Mexico’s publicly traded airlines are seeing signs of a gradual recovery in the country’s fragile economy, which is fuelling hope that their fortunes will improve in CY2015 after battling weak domestic demand in CY2014.
As a result of sagging domestic yields, both Aeromexico and Volaris have attempted to push the bulk of their capacity into international markets, with varying outcomes as the introduction of five Boeing 787s has continued to pressure Aeromexico's yields in the short term. Volaris’ recent transborder push does appear to be mitigating some of Mexico’s domestic weakness.
Both airlines were profitable in 3Q2014; but Aeromexico’s profits declined while Volaris increased its net income by shoring non-ticket revenue and opting to trade in load factor to boost yields.
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Volaris turns a 3Q2014 profit after a tough 1H2014
During 3Q2014 Volaris increased its profits nearly 37% year-on-year to MXP347 million (USD26 million) after recording a USD34 million net loss for 1H2014.
Volaris financial results: 3Q2014 vs 3Q2013
Total operating revenues grew 7.3% year-on-year driven by a 48% jump in non-ticket revenues, which represented 19% of Volaris’ total operating revenues of MXP4 billion (USD297 million).
Volaris’ top-line expenses increased 8.5% to MXP3.6 billion (USD270 million) while its net margin improved 1.9ppt to 8.7%.
Volaris works to stabilise yields through lower load factor
Volaris’ average fare decreased just 1.5% in 3Q2014 after falling 15% during 1H2014. The slowdown in the airline’s fare decrease resulted in essentially flat yields for Volaris in 3Q2014 after yields fell 15% year-on-year in 1H2014.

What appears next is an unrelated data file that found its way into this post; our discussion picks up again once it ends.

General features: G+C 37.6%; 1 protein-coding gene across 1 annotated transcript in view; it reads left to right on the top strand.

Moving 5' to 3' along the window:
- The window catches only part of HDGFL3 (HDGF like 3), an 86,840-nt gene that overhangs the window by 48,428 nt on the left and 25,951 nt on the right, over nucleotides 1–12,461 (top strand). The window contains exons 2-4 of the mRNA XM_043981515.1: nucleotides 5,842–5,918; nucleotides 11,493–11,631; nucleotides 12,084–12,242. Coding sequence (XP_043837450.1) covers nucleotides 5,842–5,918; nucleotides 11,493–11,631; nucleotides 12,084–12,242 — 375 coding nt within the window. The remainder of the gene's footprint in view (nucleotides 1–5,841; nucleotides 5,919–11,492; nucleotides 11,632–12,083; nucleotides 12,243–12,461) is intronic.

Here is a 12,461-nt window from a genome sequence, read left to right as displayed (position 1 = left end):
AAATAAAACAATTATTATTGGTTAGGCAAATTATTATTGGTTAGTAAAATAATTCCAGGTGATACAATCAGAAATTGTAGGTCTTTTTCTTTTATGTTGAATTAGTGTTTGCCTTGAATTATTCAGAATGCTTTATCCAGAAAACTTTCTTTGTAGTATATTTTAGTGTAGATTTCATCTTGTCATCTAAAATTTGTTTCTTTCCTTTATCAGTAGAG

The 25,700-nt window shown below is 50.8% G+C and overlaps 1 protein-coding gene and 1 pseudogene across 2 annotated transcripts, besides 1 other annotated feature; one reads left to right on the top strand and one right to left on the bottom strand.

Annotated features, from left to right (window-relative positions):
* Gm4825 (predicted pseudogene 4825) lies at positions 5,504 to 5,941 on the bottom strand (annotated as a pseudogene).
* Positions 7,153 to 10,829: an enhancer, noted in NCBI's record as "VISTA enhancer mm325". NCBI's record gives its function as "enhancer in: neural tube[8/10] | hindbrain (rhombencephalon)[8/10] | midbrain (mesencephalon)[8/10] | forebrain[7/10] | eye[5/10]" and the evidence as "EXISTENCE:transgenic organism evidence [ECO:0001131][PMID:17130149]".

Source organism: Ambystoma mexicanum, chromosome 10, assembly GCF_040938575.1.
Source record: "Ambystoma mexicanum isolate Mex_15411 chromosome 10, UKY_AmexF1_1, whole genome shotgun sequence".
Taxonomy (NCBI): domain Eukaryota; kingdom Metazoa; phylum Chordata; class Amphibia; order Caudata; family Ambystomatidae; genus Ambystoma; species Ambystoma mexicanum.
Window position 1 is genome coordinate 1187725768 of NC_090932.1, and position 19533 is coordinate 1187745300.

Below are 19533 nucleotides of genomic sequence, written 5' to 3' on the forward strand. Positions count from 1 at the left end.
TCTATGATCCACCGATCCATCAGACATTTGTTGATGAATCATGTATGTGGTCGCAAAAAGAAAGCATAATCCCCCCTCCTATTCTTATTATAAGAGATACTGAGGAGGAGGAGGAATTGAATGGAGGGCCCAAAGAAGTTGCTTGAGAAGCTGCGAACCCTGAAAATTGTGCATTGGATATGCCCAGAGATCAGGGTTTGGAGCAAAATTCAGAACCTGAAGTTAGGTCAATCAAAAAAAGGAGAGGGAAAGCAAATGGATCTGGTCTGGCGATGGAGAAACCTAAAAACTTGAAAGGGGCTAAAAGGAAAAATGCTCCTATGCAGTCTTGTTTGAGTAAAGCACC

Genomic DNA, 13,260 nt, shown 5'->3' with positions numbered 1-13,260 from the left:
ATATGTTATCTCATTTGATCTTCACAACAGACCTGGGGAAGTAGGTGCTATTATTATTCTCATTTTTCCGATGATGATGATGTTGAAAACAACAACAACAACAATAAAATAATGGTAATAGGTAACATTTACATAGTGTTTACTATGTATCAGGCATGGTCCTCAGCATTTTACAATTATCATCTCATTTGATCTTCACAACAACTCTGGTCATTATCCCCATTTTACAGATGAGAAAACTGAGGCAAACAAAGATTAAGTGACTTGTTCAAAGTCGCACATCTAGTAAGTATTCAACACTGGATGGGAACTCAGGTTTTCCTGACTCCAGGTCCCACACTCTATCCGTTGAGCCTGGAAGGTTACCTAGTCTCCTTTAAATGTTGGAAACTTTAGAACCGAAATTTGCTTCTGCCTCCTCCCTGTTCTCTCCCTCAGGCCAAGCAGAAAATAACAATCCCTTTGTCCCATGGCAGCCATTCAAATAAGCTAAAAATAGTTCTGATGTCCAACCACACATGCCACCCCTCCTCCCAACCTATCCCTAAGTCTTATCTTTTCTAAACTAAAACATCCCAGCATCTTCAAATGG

Volaris unit revenue, yield and unit cost performance: 3Q2014 vs 3Q2013
The airline opted to trade some decrease in load factor to stabilise its yields as loads during 3Q2014 dropped 4.1ppt to a still-healthy 83.4%. Volaris CEO Enrique Beltranena remarked that the decrease in load factor was a profitable trade-off.
“We consider that in a sluggish economic growth environment and challenging fare market like the one we experienced year-to-date, managing our third quarter load factor to benefit the yield recovery was absolutely important to drive profitability,” he stated.
The network adjustments that Volaris undertook to improve yields included lower passenger volumes in the competitive markets of Tijuana and Guadalajara. During 1Q2014 Volaris faced increased competitive capacity from Aeromexico in its second and third largest bases in Tijuana and Guadalajara as its rival ramped up its new Contigo product offering in those markets.
See related reports:
- Aeromexico looks to pressure Volaris with a new low fare branding exercise, Contigo
- Volaris holds an optimistic view despite a tough 1H2014 in Mexico’s domestic aviation market
In 4Q2013 Volaris estimated that fares in some markets from Guadalajara and Tijuana fell between 30% and 40%, and Volaris opted to shift capacity in Tijuana to markets where it faced less competitive pressure – Cancun, Chihuahua, Tuxtla Gutierrez and Veracruz.
Volaris’ available seat miles (ASMs) increased 6.5% in 3Q2014, of which 17.6% was deployed into US transborder markets. Volaris in Jul-2014 launched service from Guadalajara and Chihuahua to Denver, and introduced new flights from Guadalajara to Portland in Oct-2014.
Presently, international routes account for roughly 26% of Volaris’ ASMs as the airline believes yields are robust in international markets. Volaris is planning to introduce new service to Reno, Nevada, from Guadalajara in Dec-2014.
Volaris international vs domestic capacity (% of ASMs): 27-Oct-2014 to 2-Nov-2014
Non-ticket revenue helps Volaris deflect some weakness from lack of pricing traction
Another important issue in Volaris’ 3Q2014 profitability was non-ticket revenue, which on a per passenger basis grew 44% year-on-year to USD21. The robust non-ticket sales helped drive Volaris’ total unit revenues up 1% in 3Q2014, while passenger unit revenues declined by 5.2%.
In late 2013 after moving to a new reservations system Volaris introduced carry-on baggage fees and began selling various items on board. Airline chief commercial officer Holger Blakenstein remarked that Volaris’ strong performance in non-ticket revenue during 3Q2014 was a good uptick in the high travel season for the airline’s onboard retail sales. Mr Blakenstein also explained that during the quarter Volaris “also optimised pricing of selected products for the high season and low season, time of day and type of route”.